USA and refugee policy under Joe Biden: Thousands of migrant children imprisoned again

According to the New York Times, 2000 unaccompanied underage refugees were picked up by US patrols near the Mexican border in the past week alone, most of them in their teens, but some of them significantly younger. Observers fear that the record numbers from May 2019 will soon be exceeded. At that time, more than 11,000 minors came across the border.

During the corona crisis, many migrants were turned away under Trump with reference to the emergency laws. The Biden government has ended this practice, but the pandemic is making it difficult for people to move on. Most of the young refugees who are currently arriving in the United States will first be placed in a ten-day quarantine and then placed in various closed accommodations.

700 refugee teenagers in a camp

This is now being criticized by human rights groups. You see yourself set back in Trump times – also because under Biden, provisional warehouses that have already been closed are being reopened. A closed shelter in Carrizo, Texas, where another 700 refugee teenagers have been detained, is particularly criticized.

“It looks like this government can’t bring itself to find a new way to deal with the situation,” an activist from the group “Witness at the Border” is quoted in the New York Times. “The time spent in these large camps without proper supervision traumatizes the children and young people.”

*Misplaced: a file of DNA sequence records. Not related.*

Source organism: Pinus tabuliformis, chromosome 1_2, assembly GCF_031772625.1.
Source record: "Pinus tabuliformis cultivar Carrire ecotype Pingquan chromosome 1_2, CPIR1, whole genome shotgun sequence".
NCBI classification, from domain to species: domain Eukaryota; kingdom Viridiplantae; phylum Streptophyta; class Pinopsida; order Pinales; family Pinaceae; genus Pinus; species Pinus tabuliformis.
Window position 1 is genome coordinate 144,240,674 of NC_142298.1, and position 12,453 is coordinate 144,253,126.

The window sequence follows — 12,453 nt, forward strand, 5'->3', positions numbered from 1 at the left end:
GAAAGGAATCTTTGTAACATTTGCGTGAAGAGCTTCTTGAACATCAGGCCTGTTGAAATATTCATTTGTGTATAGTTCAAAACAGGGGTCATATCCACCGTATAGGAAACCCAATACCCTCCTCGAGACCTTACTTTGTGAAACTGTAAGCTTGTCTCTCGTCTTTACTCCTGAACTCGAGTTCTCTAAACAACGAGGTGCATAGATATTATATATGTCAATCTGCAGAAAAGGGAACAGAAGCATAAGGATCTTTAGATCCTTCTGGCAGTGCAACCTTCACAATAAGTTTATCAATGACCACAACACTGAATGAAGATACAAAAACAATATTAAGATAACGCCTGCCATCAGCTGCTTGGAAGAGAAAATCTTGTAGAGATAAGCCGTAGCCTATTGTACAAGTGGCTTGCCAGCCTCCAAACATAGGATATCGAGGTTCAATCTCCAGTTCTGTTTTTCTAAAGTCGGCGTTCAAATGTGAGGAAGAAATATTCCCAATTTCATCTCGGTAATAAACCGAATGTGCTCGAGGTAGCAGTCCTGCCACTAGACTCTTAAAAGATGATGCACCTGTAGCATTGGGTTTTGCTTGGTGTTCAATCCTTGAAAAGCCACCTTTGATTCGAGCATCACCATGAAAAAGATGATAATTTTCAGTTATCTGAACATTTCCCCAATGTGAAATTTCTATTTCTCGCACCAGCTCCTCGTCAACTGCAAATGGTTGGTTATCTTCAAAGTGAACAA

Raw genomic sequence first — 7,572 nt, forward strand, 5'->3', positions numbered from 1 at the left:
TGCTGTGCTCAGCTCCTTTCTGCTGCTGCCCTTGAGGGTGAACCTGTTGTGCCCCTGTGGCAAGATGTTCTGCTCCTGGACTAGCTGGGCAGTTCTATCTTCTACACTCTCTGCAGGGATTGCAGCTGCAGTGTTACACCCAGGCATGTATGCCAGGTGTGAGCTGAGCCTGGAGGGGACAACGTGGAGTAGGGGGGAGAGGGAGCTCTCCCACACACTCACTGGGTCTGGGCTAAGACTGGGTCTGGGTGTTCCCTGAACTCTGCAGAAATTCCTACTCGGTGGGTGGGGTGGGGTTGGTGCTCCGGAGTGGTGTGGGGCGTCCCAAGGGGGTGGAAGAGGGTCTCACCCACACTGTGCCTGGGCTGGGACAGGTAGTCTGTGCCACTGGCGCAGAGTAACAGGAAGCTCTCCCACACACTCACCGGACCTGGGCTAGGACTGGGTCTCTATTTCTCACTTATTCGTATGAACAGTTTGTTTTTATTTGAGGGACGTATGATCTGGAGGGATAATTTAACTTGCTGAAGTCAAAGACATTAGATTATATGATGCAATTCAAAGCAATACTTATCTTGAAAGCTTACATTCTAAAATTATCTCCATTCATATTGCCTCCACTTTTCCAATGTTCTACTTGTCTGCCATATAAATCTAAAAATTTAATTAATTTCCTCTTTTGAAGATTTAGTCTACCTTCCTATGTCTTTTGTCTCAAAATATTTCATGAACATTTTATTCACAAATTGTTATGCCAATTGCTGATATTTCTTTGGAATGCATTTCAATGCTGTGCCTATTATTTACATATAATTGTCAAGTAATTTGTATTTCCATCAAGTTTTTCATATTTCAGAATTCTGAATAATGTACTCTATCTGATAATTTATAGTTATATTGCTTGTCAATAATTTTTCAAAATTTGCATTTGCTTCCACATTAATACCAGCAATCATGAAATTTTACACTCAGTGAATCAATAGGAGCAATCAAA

The Biden government sees itself once again under particular pressure due to the corona pandemic. The authority responsible for the health and accommodation of refugees works with a network of accommodation that has over 13,000 beds nationwide. But due to the current hygiene rules, only 60 percent of it can be used. That is why many underage migrants continue to be locked up in camps near the border for an indefinite period – although they should actually be released after 72 hours.

Critics of the current refugee policy are now calling for children and young people to be passed on directly to relatives or contact persons in the country. Most of the young migrants, the New York Times quoted human rights activists as saying, came into the country with the telephone numbers and addresses of relevant people.

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